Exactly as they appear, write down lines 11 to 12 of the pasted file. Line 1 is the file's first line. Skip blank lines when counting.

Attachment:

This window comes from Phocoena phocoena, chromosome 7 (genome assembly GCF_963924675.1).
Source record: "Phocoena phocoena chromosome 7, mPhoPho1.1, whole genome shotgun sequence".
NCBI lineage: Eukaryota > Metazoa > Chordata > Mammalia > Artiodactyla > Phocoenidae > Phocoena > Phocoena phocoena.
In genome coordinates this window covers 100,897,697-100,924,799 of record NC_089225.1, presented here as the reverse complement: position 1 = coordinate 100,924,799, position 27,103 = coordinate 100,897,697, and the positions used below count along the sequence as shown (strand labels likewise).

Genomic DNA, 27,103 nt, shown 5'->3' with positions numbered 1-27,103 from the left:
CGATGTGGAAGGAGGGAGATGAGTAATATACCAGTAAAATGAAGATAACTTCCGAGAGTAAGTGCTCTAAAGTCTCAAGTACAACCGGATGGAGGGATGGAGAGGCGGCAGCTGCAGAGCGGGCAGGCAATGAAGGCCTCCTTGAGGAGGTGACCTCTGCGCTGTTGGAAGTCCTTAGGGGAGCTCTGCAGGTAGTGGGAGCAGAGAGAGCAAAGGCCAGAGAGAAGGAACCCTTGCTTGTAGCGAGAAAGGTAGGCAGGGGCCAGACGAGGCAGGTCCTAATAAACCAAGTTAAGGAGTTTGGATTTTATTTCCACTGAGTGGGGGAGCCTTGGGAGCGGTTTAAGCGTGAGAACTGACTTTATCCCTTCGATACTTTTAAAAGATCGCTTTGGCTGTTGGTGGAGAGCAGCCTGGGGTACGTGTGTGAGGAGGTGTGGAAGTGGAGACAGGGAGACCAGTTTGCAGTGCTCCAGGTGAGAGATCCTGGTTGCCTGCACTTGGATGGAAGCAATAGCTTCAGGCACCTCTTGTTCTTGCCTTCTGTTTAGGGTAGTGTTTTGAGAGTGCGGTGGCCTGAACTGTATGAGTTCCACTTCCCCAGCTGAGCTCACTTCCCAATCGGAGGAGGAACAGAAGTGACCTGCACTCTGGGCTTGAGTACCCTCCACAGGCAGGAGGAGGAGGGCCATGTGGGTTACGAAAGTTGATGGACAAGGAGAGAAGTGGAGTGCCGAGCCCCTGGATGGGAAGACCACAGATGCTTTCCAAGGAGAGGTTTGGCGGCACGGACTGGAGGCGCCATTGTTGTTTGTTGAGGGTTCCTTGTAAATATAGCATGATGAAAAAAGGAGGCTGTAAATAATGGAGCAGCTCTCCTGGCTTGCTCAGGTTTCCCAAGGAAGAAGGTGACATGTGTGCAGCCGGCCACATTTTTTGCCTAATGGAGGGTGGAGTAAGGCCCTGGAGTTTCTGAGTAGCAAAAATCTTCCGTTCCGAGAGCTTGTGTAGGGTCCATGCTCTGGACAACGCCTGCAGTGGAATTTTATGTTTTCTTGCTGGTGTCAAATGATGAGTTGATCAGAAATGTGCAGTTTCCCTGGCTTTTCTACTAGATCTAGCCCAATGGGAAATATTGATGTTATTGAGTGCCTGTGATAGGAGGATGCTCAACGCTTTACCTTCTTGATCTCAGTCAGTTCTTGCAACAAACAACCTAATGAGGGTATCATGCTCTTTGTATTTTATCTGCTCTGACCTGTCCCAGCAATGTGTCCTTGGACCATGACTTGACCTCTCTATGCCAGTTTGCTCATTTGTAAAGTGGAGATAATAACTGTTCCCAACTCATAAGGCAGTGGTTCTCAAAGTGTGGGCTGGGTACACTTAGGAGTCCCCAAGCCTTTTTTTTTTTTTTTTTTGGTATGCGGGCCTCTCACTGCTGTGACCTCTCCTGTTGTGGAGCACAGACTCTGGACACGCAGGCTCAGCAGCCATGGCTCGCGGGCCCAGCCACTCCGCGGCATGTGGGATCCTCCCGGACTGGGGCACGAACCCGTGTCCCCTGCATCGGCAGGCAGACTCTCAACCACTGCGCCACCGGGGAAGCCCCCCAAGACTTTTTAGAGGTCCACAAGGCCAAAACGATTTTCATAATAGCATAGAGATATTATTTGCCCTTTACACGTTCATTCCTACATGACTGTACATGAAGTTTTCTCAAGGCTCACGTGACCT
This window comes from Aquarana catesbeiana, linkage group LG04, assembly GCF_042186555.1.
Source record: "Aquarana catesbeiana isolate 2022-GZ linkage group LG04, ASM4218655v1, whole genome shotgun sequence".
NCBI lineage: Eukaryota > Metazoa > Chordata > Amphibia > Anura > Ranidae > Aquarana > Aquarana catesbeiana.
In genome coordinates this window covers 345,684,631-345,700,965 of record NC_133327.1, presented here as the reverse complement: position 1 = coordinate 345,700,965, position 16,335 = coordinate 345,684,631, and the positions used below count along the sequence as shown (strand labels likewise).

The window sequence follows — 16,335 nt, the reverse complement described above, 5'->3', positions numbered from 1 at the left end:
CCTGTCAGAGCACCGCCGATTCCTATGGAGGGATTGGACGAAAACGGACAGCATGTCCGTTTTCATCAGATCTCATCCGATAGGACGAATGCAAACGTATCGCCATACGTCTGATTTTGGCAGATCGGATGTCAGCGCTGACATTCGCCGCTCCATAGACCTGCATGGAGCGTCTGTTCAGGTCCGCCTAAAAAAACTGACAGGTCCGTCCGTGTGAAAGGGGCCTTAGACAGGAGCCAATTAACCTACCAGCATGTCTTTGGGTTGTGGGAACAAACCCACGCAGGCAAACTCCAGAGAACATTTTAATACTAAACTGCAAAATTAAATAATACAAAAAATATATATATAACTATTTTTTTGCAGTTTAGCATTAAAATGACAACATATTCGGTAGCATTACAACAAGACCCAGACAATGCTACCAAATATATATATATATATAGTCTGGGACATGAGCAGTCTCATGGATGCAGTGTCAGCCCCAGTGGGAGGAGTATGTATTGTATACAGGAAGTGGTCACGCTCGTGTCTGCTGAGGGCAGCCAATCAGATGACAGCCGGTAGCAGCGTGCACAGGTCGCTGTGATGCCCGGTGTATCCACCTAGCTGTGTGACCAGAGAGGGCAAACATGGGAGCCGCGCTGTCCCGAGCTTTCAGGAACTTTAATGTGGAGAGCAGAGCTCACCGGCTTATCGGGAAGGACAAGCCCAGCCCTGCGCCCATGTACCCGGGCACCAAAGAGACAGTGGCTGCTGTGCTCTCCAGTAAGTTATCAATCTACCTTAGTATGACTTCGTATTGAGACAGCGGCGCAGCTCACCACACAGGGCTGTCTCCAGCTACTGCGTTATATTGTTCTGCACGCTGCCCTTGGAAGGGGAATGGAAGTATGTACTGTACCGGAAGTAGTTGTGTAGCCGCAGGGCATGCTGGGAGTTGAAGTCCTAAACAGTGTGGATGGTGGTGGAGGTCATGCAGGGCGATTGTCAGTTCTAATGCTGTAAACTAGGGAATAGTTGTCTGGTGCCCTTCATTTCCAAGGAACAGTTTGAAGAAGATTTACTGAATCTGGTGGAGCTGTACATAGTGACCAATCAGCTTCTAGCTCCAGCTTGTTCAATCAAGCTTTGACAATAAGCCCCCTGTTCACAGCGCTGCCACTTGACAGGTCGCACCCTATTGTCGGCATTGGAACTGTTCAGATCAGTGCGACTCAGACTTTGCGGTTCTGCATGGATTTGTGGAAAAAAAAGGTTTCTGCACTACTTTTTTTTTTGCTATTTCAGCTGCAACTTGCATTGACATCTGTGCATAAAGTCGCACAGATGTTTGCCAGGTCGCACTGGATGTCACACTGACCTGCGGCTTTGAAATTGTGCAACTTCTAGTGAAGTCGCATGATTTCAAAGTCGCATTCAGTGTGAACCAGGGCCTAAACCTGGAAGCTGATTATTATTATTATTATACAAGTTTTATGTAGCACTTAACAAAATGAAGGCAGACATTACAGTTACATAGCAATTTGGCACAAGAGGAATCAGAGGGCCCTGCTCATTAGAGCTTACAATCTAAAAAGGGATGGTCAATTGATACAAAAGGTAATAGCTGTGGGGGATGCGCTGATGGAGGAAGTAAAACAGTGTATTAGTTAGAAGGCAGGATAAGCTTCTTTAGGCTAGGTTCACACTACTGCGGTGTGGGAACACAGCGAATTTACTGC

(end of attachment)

The window sequence follows — 16,335 nt, the reverse complement described above, 5'->3', positions numbered from 1 at the left end:
CCTGTCAGAGCACCGCCGATTCCTATGGAGGGATTGGACGAAAACGGACAGCATGTCCGTTTTCATCAGATCTCATCCGATAGGACGAATGCAAACGTATCGCCATACGTCTGATTTTGGCAGATCGGATGTCAGCGCTGACATTCGCCGCTCCATAGACCTGCATGGAGCGTCTGTTCAGGTCCGCCTAAAAAAACTGACAGGTCCGTCCGTGTGAAAGGGGCCTTAGACAGGAGCCAATTAACCTACCAGCATGTCTTTGGGTTGTGGGAACAAACCCACGCAGGCAAACTCCAGAGAACATTTTAATACTAAACTGCAAAATTAAATAATACAAAAAATATATATATAACTATTTTTTTGCAGTTTAGCATTAAAATGACAACATATTCGGTAGCATTACAACAAGACCCAGACAATGCTACCAAATATATATATATATATAGTCTGGGACATGAGCAGTCTCATGGATGCAGTGTCAGCCCCAGTGGGAGGAGTATGTATTGTATACAGGAAGTGGTCACGCTCGTGTCTGCTGAGGGCAGCCAATCAGATGACAGCCGGTAGCAGCGTGCACAGGTCGCTGTGATGCCCGGTGTATCCACCTAGCTGTGTGACCAGAGAGGGCAAACATGGGAGCCGCGCTGTCCCGAGCTTTCAGGAACTTTAATGTGGAGAGCAGAGCTCACCGGCTTATCGGGAAGGACAAGCCCAGCCCTGCGCCCATGTACCCGGGCACCAAAGAGACAGTGGCTGCTGTGCTCTCCAGTAAGTTATCAATCTACCTTAGTATGACTTCGTATTGAGACAGCGGCGCAGCTCACCACACAGGGCTGTCTCCAGCTACTGCGTTATATTGTTCTGCACGCTGCCCTTGGAAGGGGAATGGAAGTATGTACTGTACCGGAAGTAGTTGTGTAGCCGCAGGGCATGCTGGGAGTTGAAGTCCTAAACAGTGTGGATGGTGGTGGAGGTCATGCAGGGCGATTGTCAGTTCTAATGCTGTAAACTAGGGAATAGTTGTCTGGTGCCCTTCATTTCCAAGGAACAGTTTGAAGAAGATTTACTGAATCTGGTGGAGCTGTACATAGTGACCAATCAGCTTCTAGCTCCAGCTTGTTCAATCAAGCTTTGACAATAAGCCCCCTGTTCACAGCGCTGCCACTTGACAGGTCGCACCCTATTGTCGGCATTGGAACTGTTCAGATCAGTGCGACTCAGACTTTGCGGTTCTGCATGGATTTGTGGAAAAAAAAGGTTTCTGCACTACTTTTTTTTTTGCTATTTCAGCTGCAACTTGCATTGACATCTGTGCATAAAGTCGCACAGATGTTTGCCAGGTCGCACTGGATGTCACACTGACCTGCGGCTTTGAAATTGTGCAACTTCTAGTGAAGTCGCATGATTTCAAAGTCGCATTCAGTGTGAACCAGGGCCTAAACCTGGAAGCTGATTATTATTATTATTATACAAGTTTTATGTAGCACTTAACAAAATGAAGGCAGACATTACAGTTACATAGCAATTTGGCACAAGAGGAATCAGAGGGCCCTGCTCATTAGAGCTTACAATCTAAAAAGGGATGGTCAATTGATACAAAAGGTAATAGCTGTGGGGGATGCGCTGATGGAGGAAGTAAAACAGTGTATTAGTTAGAAGGCAGGATAAGCTTCTTTAGGCTAGGTTCACACTACTGCGGTGTGGGAACACAGCGAATTTACTGC